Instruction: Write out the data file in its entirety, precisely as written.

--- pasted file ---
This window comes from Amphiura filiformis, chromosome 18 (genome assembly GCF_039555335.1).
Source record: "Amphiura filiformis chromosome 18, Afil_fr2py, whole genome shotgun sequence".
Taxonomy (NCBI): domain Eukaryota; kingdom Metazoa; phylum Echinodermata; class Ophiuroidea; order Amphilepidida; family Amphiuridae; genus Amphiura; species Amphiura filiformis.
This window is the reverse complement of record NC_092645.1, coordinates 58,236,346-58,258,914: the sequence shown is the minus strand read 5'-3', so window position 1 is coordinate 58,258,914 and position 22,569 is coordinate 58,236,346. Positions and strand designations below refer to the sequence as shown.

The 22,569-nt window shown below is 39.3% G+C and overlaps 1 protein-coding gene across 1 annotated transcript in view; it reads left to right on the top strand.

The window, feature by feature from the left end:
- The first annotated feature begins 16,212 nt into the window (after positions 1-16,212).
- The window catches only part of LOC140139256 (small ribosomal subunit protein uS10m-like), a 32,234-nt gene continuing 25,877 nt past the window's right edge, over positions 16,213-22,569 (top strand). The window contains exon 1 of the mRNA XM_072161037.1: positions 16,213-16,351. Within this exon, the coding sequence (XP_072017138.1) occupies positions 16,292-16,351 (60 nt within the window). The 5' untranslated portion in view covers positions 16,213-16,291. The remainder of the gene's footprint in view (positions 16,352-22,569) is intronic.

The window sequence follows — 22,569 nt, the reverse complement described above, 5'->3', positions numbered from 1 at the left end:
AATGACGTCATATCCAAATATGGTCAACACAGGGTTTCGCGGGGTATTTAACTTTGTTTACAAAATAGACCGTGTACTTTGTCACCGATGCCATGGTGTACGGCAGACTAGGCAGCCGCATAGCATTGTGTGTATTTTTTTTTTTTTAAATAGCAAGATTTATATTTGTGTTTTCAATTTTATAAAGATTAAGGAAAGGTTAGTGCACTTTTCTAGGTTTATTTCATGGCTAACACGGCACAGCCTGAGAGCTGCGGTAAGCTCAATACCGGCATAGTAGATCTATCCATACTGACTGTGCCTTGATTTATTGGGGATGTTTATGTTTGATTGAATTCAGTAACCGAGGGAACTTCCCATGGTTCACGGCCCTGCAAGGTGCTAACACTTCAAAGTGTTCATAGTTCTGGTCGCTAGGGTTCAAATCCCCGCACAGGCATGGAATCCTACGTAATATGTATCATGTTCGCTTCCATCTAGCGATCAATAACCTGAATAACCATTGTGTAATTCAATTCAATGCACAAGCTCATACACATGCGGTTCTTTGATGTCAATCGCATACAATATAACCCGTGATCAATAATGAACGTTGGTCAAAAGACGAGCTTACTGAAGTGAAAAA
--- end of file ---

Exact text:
This window comes from Amphiura filiformis, chromosome 18 (genome assembly GCF_039555335.1).
Source record: "Amphiura filiformis chromosome 18, Afil_fr2py, whole genome shotgun sequence".
Taxonomy (NCBI): domain Eukaryota; kingdom Metazoa; phylum Echinodermata; class Ophiuroidea; order Amphilepidida; family Amphiuridae; genus Amphiura; species Amphiura filiformis.
This window is the reverse complement of record NC_092645.1, coordinates 58,236,346-58,258,914: the sequence shown is the minus strand read 5'-3', so window position 1 is coordinate 58,258,914 and position 22,569 is coordinate 58,236,346. Positions and strand designations below refer to the sequence as shown.

The 22,569-nt window shown below is 39.3% G+C and overlaps 1 protein-coding gene across 1 annotated transcript in view; it reads left to right on the top strand.

The window, feature by feature from the left end:
- The first annotated feature begins 16,212 nt into the window (after positions 1-16,212).
- The window catches only part of LOC140139256 (small ribosomal subunit protein uS10m-like), a 32,234-nt gene continuing 25,877 nt past the window's right edge, over positions 16,213-22,569 (top strand). The window contains exon 1 of the mRNA XM_072161037.1: positions 16,213-16,351. Within this exon, the coding sequence (XP_072017138.1) occupies positions 16,292-16,351 (60 nt within the window). The 5' untranslated portion in view covers positions 16,213-16,291. The remainder of the gene's footprint in view (positions 16,352-22,569) is intronic.

The window sequence follows — 22,569 nt, the reverse complement described above, 5'->3', positions numbered from 1 at the left end:
AATGACGTCATATCCAAATATGGTCAACACAGGGTTTCGCGGGGTATTTAACTTTGTTTACAAAATAGACCGTGTACTTTGTCACCGATGCCATGGTGTACGGCAGACTAGGCAGCCGCATAGCATTGTGTGTATTTTTTTTTTTTTAAATAGCAAGATTTATATTTGTGTTTTCAATTTTATAAAGATTAAGGAAAGGTTAGTGCACTTTTCTAGGTTTATTTCATGGCTAACACGGCACAGCCTGAGAGCTGCGGTAAGCTCAATACCGGCATAGTAGATCTATCCATACTGACTGTGCCTTGATTTATTGGGGATGTTTATGTTTGATTGAATTCAGTAACCGAGGGAACTTCCCATGGTTCACGGCCCTGCAAGGTGCTAACACTTCAAAGTGTTCATAGTTCTGGTCGCTAGGGTTCAAATCCCCGCACAGGCATGGAATCCTACGTAATATGTATCATGTTCGCTTCCATCTAGCGATCAATAACCTGAATAACCATTGTGTAATTCAATTCAATGCACAAGCTCATACACATGCGGTTCTTTGATGTCAATCGCATACAATATAACCCGTGATCAATAATGAACGTTGGTCAAAAGACGAGCTTACTGAAGTGAAAAA